As evidenced by these examples, LHDs are on the frontlines of our nation’s efforts to prevent and control STDs, and reverse the course of these concerning trends. LHDs work across the spectrum of public health, from surveillance to partner outreach, healthcare provider education to the direct provision of services via publicly-funded STD clinics, and from community engagement to collaborating with their HIV prevention and maternal and child health colleagues. According to NACCHO’s 2016 National Profile of Local health Departments, 65% of all LHDs screen for STDs and 63% provide STD treatment. These percentages increase significantly for health departments serving medium (50,000-499,999) and large (500,000) jurisdictions.

Efforts that are underway at the Florida Department of Health in Hillsborough County further highlight what it looks like to work across the spectrum of public health to address STDs. To achieve the Florida Department of Health’s strategic objective of reducing the number of congenital syphilis cases by 15% (per 2016 figures), Hillsborough County is implementing a number of approaches:

  • Disease Intervention Specialists (DIS) are ensuring every syphilis report for a pregnant woman or a woman of reproductive age is thoroughly investigated and followed through, including ensuring they are receiving prenatal care and their sexual partners are receiving testing, examination, and treatment, as necessary.
  • Surveillance staff routinely provide information to local healthcare providers about the CDC STD Treatment Guidelines.
  • Surveillance supervisors conduct at least annual visits with local healthcare providers that are serving populations with high rates of STIs to share the latest data, information, and resources, including the STD Treatment Guidelines app.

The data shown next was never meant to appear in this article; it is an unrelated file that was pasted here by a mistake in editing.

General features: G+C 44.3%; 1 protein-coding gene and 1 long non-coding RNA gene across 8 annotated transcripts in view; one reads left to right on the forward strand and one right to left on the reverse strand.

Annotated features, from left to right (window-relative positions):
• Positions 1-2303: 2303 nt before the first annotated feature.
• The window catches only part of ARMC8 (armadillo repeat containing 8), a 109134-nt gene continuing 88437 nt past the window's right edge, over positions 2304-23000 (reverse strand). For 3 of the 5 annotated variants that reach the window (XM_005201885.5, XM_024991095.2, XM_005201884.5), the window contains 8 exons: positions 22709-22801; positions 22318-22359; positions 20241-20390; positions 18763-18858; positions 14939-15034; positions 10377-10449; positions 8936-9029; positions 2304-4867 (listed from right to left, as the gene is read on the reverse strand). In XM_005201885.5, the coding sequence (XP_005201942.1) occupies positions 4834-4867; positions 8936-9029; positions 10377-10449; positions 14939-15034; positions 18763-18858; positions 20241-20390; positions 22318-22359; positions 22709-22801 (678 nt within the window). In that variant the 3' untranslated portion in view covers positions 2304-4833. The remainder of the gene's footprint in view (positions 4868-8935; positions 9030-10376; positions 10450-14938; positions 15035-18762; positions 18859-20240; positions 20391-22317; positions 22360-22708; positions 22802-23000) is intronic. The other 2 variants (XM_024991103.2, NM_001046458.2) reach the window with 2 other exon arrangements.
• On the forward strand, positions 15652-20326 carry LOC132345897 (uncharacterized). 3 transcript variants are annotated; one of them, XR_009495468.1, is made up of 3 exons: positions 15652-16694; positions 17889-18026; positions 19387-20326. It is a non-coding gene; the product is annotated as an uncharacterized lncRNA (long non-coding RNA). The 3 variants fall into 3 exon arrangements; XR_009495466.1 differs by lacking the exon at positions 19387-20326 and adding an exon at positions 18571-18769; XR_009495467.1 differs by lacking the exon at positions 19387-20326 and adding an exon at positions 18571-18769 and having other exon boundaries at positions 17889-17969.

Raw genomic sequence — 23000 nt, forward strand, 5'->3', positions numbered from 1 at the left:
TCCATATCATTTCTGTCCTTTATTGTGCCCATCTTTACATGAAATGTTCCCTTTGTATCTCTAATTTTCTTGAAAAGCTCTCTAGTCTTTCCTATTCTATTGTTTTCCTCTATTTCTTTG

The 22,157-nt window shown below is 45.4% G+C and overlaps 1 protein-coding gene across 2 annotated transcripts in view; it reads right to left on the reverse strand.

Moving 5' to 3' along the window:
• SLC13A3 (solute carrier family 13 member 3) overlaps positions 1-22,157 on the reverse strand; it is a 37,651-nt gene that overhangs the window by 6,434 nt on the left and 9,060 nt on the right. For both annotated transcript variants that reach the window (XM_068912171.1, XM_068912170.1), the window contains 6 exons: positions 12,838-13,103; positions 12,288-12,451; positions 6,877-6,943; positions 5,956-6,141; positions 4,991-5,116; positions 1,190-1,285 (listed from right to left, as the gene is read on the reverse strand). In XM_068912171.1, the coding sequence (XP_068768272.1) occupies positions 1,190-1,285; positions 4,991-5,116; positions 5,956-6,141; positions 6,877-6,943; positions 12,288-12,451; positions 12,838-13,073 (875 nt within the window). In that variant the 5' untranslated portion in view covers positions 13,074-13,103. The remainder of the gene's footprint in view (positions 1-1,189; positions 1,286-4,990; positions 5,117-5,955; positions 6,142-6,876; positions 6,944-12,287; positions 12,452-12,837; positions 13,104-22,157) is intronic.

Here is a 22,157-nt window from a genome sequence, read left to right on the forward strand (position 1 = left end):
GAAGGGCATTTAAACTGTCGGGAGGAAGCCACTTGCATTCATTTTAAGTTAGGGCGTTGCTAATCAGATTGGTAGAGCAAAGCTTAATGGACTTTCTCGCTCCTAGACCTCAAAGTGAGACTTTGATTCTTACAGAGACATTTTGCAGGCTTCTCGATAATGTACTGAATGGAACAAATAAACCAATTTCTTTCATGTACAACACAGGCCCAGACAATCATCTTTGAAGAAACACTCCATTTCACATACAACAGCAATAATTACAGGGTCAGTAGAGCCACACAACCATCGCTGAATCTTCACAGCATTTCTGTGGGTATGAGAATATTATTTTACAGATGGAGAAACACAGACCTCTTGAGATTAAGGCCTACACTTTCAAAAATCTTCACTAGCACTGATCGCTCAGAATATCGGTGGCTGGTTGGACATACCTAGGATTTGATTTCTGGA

Carlos Mercado, Director, Disease Control and Prevention, Florida Department of Health in Hillsborough County, and co-chair of NACCHO’s HIV, STI, and Viral Hepatitis Workgroup, notes that, “While these strategies are critical to our efforts to reduce cases of congenital syphilis, we still we have a lot of work to do in engaging and educating other community partners, such as faith-based organizations, to ensure that pregnant women and women of reproductive age have access to the care they need. 

At a time of increasing STD rates, it is critical that federal funding for STD prevention be increased. Emerging threats, such as antibiotic-resistant gonorrhea, combined with limited resources are wearing down our frontline of defense against STDs. We will not be able to reverse these trends without a meaningful investment in STD prevention and our public health infrastructure. NACCHO’s advocacy efforts focus on increasing understanding of the role of LHDs in communities, and advocating for adequate resources from the federal government. To learn more about how you can take action and educate Members of Congress about the importance of your work to prevent and control STDs, check out NACCHO’s Legislative Resources, and to learn more about what NACCHO is doing to support local health department STD programs, visit our HIV, STI, and Viral Hepatitis webpage.

View the 2016 STD Surveillance Report for access to a number of materials, findings, and key messages from the report, including a customizable infographic and social media graphics. We encourage you to use the surveillance data and these resources from the CDC to educate about STDs in your community.